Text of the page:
Thursday 23 February 2012
HR: It's people that make the difference
Millbank Media Centre, London
David Fairhurst is a big hitter in the HR world. He is widely recognised as one of the most influential HR professionals and has held roles at SmithKline Beecham (now GlaxoSmithKline) and Tesco. Currently the chief people officer at McDonalds (UK & Northern Europe), he understands better than anyone the challenges involved in harnessing the talent in big organisations.
The most important question for anyone in the HR profession, Fairhurst began, is “Why?”
“Why do we do what we do and why do we do it the way we do?”
Very few companies, he suggested, are really in a position where they have “truly leveraged the people power in their organisations.” Fairhurst believes that by asking some “Why” questions, we will find the answers that will release this power.
The three “Whys” that he was to share with the London Business Forum (LBF) were:
- WHY HR must focus on the positive as well as the negative.
- WHY we need to become the partners in the education of young people.
- WHY we must learn from marketing science.
The first, he argued, is essential because the established trend in HR is to treat things as “issues.” This negative approach often fails to get to the truth. Instead, Fairhurst explained that focusing on the positive can have strategic benefits.
At McDonalds, the first questions he asked were:
“What is it that our business needs?” and “What is it that people truly value about working in this organisation?”
For any HR Director worth their salt these are two fundamental questions. Asking these questions provided two valuable answers for Fairhurst for shaping the HR strategy. The answer to the first was “the 3 Cs” – Commitment, Competence and Confidence.
Armed with this insight, McDonalds introduced a “Hire the smile” recruitment policy. They hired individuals solely based on their attitude. Once the right people are selected McDonalds can then train for competence but key to all of this is confidence – instilling “self-belief” in employees.
Fairhurst recognises that many people have preconceived ideas about McDonalds and those who work there, the term “McJob” adding to the adverse impressions that many hold. However, there are many skills that young people can learn working for the company he contested.
Identifying and meeting employee expectations was made possible by asking the second question, “What do people value?” Fairhurst revealed that “the 3 Fs” most succinctly sum up the most frequent answers – Flexibility, Family & Friends and Future. Younger people, said Fairhurst, expect their employer to make them more employable and improve their future prospects.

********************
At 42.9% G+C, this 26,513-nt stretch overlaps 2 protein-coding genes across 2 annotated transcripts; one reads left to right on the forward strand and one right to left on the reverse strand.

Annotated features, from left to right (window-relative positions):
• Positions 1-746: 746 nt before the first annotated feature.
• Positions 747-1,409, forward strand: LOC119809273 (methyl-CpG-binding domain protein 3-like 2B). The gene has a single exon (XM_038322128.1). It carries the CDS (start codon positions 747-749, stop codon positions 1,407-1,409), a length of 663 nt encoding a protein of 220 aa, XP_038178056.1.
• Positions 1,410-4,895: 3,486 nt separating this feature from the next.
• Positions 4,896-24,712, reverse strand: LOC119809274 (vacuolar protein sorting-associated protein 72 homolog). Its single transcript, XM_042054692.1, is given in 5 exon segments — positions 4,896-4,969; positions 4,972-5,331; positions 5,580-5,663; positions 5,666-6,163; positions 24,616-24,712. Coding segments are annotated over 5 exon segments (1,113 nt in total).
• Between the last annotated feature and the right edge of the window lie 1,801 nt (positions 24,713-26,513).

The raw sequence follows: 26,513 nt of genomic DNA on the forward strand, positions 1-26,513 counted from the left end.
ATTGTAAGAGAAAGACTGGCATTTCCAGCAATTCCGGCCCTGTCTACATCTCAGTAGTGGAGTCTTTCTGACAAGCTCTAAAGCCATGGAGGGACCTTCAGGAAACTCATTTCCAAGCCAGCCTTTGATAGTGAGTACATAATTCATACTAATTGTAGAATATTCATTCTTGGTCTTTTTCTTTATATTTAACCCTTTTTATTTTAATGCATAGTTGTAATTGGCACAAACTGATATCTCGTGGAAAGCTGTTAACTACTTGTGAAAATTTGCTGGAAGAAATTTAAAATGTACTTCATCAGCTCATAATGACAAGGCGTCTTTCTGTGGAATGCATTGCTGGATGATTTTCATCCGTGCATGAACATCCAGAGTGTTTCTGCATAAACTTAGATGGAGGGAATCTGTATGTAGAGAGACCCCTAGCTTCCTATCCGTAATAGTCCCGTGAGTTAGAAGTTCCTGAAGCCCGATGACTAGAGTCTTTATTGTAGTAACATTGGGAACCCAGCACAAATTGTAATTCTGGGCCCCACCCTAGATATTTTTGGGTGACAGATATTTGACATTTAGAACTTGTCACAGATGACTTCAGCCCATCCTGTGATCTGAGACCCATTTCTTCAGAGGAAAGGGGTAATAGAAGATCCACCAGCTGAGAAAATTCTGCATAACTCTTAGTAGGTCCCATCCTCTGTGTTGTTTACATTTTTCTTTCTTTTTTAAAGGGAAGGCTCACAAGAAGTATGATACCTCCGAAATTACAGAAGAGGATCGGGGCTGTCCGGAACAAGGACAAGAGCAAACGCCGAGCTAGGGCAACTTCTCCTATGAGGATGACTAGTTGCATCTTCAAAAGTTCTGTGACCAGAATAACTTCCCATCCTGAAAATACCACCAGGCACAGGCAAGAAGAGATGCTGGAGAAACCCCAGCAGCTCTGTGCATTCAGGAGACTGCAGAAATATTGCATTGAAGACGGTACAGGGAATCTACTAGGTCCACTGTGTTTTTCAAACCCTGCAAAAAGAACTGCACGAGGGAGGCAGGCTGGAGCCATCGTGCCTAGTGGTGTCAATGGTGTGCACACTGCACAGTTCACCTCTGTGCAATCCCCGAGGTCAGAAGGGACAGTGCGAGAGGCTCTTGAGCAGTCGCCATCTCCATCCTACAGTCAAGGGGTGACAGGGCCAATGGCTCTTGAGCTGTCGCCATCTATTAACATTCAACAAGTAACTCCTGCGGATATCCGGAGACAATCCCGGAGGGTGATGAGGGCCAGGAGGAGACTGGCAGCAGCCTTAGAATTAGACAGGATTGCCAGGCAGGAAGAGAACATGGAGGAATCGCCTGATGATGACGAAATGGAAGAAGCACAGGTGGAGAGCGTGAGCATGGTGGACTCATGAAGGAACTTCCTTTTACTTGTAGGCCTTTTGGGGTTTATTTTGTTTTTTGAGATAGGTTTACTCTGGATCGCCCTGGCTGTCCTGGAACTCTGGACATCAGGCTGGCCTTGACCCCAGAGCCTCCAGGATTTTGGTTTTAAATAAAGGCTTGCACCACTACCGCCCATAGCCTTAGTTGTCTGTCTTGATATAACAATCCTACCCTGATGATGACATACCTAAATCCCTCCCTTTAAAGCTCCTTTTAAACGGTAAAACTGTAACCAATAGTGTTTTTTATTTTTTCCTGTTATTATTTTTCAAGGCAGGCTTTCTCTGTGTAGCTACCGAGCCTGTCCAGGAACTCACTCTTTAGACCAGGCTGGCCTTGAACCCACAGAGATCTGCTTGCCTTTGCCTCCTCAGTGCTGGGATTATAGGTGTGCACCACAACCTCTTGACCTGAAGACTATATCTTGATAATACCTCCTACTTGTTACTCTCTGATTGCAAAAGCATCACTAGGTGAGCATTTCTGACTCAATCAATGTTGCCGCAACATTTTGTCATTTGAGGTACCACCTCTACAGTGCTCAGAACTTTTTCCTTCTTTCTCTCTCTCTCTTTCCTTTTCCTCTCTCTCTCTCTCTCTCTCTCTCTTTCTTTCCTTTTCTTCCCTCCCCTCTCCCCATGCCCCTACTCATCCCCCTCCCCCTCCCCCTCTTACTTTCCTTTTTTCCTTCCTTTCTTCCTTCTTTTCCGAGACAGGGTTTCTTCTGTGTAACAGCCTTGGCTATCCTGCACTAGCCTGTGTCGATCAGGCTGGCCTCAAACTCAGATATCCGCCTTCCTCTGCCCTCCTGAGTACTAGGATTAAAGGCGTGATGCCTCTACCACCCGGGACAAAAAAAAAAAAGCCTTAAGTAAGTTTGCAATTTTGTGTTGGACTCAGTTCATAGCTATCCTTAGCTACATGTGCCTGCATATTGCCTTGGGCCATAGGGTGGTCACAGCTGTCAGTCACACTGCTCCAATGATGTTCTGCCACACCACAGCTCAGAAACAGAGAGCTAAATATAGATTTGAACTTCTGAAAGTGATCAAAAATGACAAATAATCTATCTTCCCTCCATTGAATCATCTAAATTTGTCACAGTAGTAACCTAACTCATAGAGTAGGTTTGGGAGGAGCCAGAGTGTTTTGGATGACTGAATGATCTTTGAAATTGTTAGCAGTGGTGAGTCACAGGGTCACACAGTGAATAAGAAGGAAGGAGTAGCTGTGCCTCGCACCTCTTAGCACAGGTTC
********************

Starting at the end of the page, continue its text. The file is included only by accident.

The breakthrough comes, he suggested, with “the fusion of the two answers.” Combining the Employee Value Proposition with business needs is what “creates the power in organisations,” he said. For example, employees want skills and qualifications for the future and the company needs a competent workforce. Once this has been recognised you can create a strategy that answers both requirements.
This led Fairhurst to the second “Why”: Why we need to become the partners in the education of young people. The provision of qualifications for employees is a growing trend amongst organisations, Fairhurst noted. This is because when training results in a qualification, people value it more and take it more seriously, creating a “better labour pool for the future.”
The influence of an HR strategy reaches out beyond the business too. McDonalds commissioned Leeds Metropolitan University to carry out research on the company’s impact on social mobility in the local community. The study found that 44% of McDonald employees have two or more social disadvantage indicators but, working at McDonalds, 44% had improved qualifications, 79% believed the company could offer them a long term career and 96% believed that the skills they had acquired were valuable to other employers. Educating employees appeals to the importance they place on that third ‘F’ – Future.
Fairhurst’s final “Why” focussed on the valuable HR insights that can be gained by changing research practices. HR, he argued, would benefit from taking the lead from marketing science when collecting employee data. Whilst he stressed there is nothing wrong with employee surveys and questions like “Are you happy with your pay?” Fairhurst suggested, “You’re not going to get the level of insight that marketers would do if you asked them to do the same job.”
“Learning lessons from marketing science can help HR build a solid business case for its initiatives,” Fairhurst told the LBF. He has discovered some surprising patterns by taking such an approach. One such insight was the discovery that restaurants with one or more people over the age of 60 had a 20% higher customer satisfaction rate, they sold more products and had greater customer footfall.
This insight identified that there was an opportunity for increasing “intergenerational working.” “There is a mismatch in UK businesses […] between what the research very clearly tells you about young people coming into the organisation and what HR strategy is delivering.” Fairhurst pointed out that Generation Y have the lowest confidence levels of any generation before them. “They are much more willing mentees than we anticipate,” he said, and employees over 60 are willing mentors.
The central focus of anyone working in HR should be to obtain better insights, Fairhurst argued, “’Why’ is a driver of insight […] why gives us meaning.” Understanding “Why” your organisation does what they do and communicating it to your people can be very powerful as companies such as Apple have shown. Finding that meaning turns employees into ambassadors for your brand, it turns them into evangelists and releases the “people power” in your organisation, he concluded.